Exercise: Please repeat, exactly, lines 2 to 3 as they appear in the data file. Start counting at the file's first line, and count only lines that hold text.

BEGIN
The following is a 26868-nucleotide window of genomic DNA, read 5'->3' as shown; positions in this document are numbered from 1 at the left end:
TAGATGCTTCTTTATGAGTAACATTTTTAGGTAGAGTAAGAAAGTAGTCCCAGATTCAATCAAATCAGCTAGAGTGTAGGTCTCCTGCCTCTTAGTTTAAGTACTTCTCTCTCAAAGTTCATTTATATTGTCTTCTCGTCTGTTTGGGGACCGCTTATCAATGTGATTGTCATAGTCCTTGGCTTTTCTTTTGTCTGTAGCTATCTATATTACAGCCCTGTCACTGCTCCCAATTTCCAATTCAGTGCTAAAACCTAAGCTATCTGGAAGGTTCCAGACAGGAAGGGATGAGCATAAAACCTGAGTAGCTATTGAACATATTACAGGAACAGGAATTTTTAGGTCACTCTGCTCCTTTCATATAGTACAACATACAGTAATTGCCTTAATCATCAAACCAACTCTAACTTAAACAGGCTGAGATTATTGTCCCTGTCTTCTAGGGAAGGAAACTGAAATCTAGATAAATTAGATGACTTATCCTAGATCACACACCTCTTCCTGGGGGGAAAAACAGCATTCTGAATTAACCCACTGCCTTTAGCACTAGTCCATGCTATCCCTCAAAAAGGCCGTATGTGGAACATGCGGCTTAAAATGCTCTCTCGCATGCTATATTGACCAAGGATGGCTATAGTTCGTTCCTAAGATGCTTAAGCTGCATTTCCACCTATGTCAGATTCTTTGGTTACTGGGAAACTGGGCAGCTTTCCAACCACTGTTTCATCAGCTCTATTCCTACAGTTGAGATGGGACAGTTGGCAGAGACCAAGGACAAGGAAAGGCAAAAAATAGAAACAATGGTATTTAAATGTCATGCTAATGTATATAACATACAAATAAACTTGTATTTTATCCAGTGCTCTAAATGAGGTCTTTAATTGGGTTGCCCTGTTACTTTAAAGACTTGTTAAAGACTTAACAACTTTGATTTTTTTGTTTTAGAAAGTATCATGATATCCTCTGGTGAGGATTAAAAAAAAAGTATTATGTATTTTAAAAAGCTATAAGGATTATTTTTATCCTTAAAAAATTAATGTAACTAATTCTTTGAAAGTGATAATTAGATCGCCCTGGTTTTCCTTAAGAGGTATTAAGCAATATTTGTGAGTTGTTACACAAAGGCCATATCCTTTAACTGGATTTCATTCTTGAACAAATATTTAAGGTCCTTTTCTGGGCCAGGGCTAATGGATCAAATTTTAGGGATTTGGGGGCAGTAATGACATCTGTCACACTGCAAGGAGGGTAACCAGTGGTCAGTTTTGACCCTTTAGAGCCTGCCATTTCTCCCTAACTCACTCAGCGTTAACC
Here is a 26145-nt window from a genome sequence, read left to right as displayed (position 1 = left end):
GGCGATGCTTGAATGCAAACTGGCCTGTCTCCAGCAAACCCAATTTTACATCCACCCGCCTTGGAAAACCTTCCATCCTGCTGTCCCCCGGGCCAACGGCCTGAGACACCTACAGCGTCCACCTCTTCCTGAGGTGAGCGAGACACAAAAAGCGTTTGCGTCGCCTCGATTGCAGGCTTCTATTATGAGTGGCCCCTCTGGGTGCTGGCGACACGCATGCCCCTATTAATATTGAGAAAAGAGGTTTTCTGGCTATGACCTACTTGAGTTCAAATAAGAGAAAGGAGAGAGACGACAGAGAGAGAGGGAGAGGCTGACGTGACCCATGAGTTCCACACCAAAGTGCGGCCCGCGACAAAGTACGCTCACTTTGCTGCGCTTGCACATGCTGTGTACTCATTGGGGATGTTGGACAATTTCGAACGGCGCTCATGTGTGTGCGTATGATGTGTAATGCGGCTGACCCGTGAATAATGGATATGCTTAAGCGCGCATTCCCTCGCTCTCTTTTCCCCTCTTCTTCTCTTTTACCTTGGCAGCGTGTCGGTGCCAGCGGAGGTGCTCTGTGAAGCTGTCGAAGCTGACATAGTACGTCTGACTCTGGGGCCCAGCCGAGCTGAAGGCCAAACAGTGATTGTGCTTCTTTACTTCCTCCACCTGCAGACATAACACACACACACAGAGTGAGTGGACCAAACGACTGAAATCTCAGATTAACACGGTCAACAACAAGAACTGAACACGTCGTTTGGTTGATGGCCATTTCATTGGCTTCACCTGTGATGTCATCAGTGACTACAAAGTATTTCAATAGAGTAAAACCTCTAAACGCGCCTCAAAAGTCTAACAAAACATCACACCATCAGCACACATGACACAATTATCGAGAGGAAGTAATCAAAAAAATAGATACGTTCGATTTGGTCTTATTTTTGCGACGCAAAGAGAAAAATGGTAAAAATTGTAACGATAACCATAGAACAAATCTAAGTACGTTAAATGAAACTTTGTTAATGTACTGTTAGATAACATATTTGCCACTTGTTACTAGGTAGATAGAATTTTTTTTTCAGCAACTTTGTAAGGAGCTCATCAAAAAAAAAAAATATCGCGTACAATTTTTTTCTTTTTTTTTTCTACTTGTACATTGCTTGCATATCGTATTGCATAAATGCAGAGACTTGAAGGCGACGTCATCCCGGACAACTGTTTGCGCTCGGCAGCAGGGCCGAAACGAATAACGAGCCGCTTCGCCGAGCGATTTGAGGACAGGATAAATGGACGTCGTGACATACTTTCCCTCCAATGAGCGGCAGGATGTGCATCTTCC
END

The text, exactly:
TAGATGCTTCTTTATGAGTAACATTTTTAGGTAGAGTAAGAAAGTAGTCCCAGATTCAATCAAATCAGCTAGAGTGTAGGTCTCCTGCCTCTTAGTTTAAGTACTTCTCTCTCAAAGTTCATTTATATTGTCTTCTCGTCTGTTTGGGGACCGCTTATCAATGTGATTGTCATAGTCCTTGGCTTTTCTTTTGTCTGTAGCTATCTATATTACAGCCCTGTCACTGCTCCCAATTTCCAATTCAGTGCTAAAACCTAAGCTATCTGGAAGGTTCCAGACAGGAAGGGATGAGCATAAAACCTGAGTAGCTATTGAACATATTACAGGAACAGGAATTTTTAGGTCACTCTGCTCCTTTCATATAGTACAACATACAGTAATTGCCTTAATCATCAAACCAACTCTAACTTAAACAGGCTGAGATTATTGTCCCTGTCTTCTAGGGAAGGAAACTGAAATCTAGATAAATTAGATGACTTATCCTAGATCACACACCTCTTCCTGGGGGGAAAAACAGCATTCTGAATTAACCCACTGCCTTTAGCACTAGTCCATGCTATCCCTCAAAAAGGCCGTATGTGGAACATGCGGCTTAAAATGCTCTCTCGCATGCTATATTGACCAAGGATGGCTATAGTTCGTTCCTAAGATGCTTAAGCTGCATTTCCACCTATGTCAGATTCTTTGGTTACTGGGAAACTGGGCAGCTTTCCAACCACTGTTTCATCAGCTCTATTCCTACAGTTGAGATGGGACAGTTGGCAGAGACCAAGGACAAGGAAAGGCAAAAAATAGAAACAATGGTATTTAAATGTCATGCTAATGTATATAACATACAAATAAACTTGTATTTTATCCAGTGCTCTAAATGAGGTCTTTAATTGGGTTGCCCTGTTACTTTAAAGACTTGTTAAAGACTTAACAACTTTGATTTTTTTGTTTTAGAAAGTATCATGATATCCTCTGGTGAGGATTAAAAAAAAAGTATTATGTATTTTAAAAAGCTATAAGGATTATTTTTATCCTTAAAAAATTAATGTAACTAATTCTTTGAAAGTGATAATTAGATCGCCCTGGTTTTCCTTAAGAGGTATTAAGCAATATTTGTGAGTTGTTACACAAAGGCCATATCCTTTAACTGGATTTCATTCTTGAACAAATATTTAAGGTCCTTTTCTGGGCCAGGGCTAATGGATCAAATTTTAGGGATTTGGGGGCAGTAATGACATCTGTCACACTGCAAGGAGGGTAACCAGTGGTCAGTTTTGACCCTTTAGAGCCTGCCATTTCTCCCTAACTCACTCAGCGTTAACC
Here is a 26145-nt window from a genome sequence, read left to right as displayed (position 1 = left end):